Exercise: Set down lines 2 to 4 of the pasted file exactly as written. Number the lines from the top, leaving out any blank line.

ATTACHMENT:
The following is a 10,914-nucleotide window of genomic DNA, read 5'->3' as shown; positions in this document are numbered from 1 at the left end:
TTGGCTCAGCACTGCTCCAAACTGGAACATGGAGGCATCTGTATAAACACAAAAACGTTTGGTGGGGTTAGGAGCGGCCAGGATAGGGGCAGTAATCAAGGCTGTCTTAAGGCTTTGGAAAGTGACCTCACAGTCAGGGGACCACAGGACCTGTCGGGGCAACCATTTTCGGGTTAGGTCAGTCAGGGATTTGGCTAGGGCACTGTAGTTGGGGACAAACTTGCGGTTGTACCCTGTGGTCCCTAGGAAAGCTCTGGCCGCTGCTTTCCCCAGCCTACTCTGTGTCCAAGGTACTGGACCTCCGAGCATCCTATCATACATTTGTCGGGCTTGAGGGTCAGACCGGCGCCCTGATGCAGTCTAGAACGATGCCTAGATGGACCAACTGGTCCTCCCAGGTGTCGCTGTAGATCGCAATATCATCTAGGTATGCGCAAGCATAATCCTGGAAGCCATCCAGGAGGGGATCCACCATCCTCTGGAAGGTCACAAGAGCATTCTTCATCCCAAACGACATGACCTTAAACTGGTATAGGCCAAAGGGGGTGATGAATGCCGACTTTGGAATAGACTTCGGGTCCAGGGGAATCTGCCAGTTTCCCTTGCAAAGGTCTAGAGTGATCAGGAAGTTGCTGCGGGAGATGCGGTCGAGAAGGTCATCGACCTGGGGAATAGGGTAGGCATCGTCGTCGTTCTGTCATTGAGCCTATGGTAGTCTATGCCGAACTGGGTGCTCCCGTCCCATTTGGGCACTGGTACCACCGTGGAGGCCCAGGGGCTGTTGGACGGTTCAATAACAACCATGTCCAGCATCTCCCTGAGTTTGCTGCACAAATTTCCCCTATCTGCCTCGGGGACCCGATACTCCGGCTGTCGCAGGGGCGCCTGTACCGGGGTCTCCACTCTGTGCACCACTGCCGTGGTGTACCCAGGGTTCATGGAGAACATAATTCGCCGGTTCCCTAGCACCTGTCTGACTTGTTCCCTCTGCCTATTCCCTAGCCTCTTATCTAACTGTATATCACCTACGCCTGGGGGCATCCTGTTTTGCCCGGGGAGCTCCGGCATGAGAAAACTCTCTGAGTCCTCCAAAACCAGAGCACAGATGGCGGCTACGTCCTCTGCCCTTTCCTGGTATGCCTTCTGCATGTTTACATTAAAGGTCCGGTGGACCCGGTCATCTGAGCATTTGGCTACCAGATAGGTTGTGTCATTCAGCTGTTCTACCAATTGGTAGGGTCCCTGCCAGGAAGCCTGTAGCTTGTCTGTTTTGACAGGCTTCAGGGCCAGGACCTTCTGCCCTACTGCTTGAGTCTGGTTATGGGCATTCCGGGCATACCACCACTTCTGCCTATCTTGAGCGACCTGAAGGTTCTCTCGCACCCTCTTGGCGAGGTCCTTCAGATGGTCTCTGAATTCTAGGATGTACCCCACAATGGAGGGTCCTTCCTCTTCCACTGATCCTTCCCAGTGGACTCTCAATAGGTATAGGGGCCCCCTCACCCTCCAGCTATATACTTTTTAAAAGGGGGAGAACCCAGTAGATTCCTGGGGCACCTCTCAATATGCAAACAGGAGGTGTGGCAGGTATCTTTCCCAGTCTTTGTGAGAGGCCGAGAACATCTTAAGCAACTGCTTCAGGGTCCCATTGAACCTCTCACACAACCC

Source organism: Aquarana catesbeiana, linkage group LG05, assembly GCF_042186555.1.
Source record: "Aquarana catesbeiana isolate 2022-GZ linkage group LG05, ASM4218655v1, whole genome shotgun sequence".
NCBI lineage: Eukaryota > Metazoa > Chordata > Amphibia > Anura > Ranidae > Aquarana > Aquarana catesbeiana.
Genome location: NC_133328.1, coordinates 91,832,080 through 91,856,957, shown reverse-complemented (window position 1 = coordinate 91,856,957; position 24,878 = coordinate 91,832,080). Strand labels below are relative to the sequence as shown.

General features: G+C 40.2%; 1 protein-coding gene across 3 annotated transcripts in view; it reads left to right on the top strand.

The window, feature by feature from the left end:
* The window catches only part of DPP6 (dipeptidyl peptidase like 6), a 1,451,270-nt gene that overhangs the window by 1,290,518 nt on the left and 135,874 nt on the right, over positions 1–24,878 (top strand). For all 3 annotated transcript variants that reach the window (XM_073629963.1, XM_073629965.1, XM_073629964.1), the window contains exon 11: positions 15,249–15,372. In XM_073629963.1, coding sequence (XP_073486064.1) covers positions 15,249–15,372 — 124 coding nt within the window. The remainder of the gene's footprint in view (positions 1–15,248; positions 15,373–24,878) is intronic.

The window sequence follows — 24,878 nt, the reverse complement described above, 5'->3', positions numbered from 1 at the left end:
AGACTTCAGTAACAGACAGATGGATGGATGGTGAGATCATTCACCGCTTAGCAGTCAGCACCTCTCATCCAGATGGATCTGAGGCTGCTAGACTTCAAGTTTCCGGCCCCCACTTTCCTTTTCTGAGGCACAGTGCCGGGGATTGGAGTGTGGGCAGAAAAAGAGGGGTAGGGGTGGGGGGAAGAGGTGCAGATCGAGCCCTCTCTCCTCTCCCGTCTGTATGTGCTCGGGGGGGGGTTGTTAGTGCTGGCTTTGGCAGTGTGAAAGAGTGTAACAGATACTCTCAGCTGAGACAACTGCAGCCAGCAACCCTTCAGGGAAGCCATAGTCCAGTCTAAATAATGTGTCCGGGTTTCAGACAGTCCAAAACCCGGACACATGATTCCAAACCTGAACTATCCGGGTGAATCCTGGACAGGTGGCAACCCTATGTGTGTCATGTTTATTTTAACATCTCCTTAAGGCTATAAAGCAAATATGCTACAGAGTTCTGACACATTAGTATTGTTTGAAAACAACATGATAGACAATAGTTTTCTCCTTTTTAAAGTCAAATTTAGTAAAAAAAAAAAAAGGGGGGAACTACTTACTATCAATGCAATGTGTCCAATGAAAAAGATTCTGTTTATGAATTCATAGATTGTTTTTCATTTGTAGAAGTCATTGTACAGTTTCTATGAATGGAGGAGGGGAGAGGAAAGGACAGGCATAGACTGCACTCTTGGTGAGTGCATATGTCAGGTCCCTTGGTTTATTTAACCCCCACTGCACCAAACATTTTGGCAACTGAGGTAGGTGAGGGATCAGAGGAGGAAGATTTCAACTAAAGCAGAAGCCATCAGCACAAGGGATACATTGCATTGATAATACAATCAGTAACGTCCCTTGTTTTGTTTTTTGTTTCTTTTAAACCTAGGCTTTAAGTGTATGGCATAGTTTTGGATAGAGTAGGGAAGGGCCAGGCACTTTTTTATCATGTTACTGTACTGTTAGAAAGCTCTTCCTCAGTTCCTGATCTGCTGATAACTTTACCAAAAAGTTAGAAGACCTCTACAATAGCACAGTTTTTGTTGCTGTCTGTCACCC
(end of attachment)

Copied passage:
TTGGCTCAGCACTGCTCCAAACTGGAACATGGAGGCATCTGTATAAACACAAAAACGTTTGGTGGGGTTAGGAGCGGCCAGGATAGGGGCAGTAATCAAGGCTGTCTTAAGGCTTTGGAAAGTGACCTCACAGTCAGGGGACCACAGGACCTGTCGGGGCAACCATTTTCGGGTTAGGTCAGTCAGGGATTTGGCTAGGGCACTGTAGTTGGGGACAAACTTGCGGTTGTACCCTGTGGTCCCTAGGAAAGCTCTGGCCGCTGCTTTCCCCAGCCTACTCTGTGTCCAAGGTACTGGACCTCCGAGCATCCTATCATACATTTGTCGGGCTTGAGGGTCAGACCGGCGCCCTGATGCAGTCTAGAACGATGCCTAGATGGACCAACTGGTCCTCCCAGGTGTCGCTGTAGATCGCAATATCATCTAGGTATGCGCAAGCATAATCCTGGAAGCCATCCAGGAGGGGATCCACCATCCTCTGGAAGGTCACAAGAGCATTCTTCATCCCAAACGACATGACCTTAAACTGGTATAGGCCAAAGGGGGTGATGAATGCCGACTTTGGAATAGACTTCGGGTCCAGGGGAATCTGCCAGTTTCCCTTGCAAAGGTCTAGAGTGATCAGGAAGTTGCTGCGGGAGATGCGGTCGAGAAGGTCATCGACCTGGGGAATAGGGTAGGCATCGTCGTCGTTCTGTCATTGAGCCTATGGTAGTCTATGCCGAACTGGGTGCTCCCGTCCCATTTGGGCACTGGTACCACCGTGGAGGCCCAGGGGCTGTTGGACGGTTCAATAACAACCATGTCCAGCATCTCCCTGAGTTTGCTGCACAAATTTCCCCTATCTGCCTCGGGGACCCGATACTCCGGCTGTCGCAGGGGCGCCTGTACCGGGGTCTCCACTCTGTGCACCACTGCCGTGGTGTACCCAGGGTTCATGGAGAACATAATTCGCCGGTTCCCTAGCACCTGTCTGACTTGTTCCCTCTGCCTATTCCCTAGCCTCTTATCTAACTGTATATCACCTACGCCTGGGGGCATCCTGTTTTGCCCGGGGAGCTCCGGCATGAGAAAACTCTCTGAGTCCTCCAAAACCAGAGCACAGATGGCGGCTACGTCCTCTGCCCTTTCCTGGTATGCCTTCTGCATGTTTACATTAAAGGTCCGGTGGACCCGGTCATCTGAGCATTTGGCTACCAGATAGGTTGTGTCATTCAGCTGTTCTACCAATTGGTAGGGTCCCTGCCAGGAAGCCTGTAGCTTGTCTGTTTTGACAGGCTTCAGGGCCAGGACCTTCTGCCCTACTGCTTGAGTCTGGTTATGGGCATTCCGGGCATACCACCACTTCTGCCTATCTTGAGCGACCTGAAGGTTCTCTCGCACCCTCTTGGCGAGGTCCTTCAGATGGTCTCTGAATTCTAGGATGTACCCCACAATGGAGGGTCCTTCCTCTTCCACTGATCCTTCCCAGTGGACTCTCAATAGGTATAGGGGCCCCCTCACCCTCCAGCTATATACTTTTTAAAAGGGGGAGAACCCAGTAGATTCCTGGGGCACCTCTCAATATGCAAACAGGAGGTGTGGCAGGTATCTTTCCCAGTCTTTGTGAGAGGCCGAGAACATCTTAAGCAACTGCTTCAGGGTCCCATTGAACCTCTCACACAACCC

Source organism: Aquarana catesbeiana, linkage group LG05, assembly GCF_042186555.1.
Source record: "Aquarana catesbeiana isolate 2022-GZ linkage group LG05, ASM4218655v1, whole genome shotgun sequence".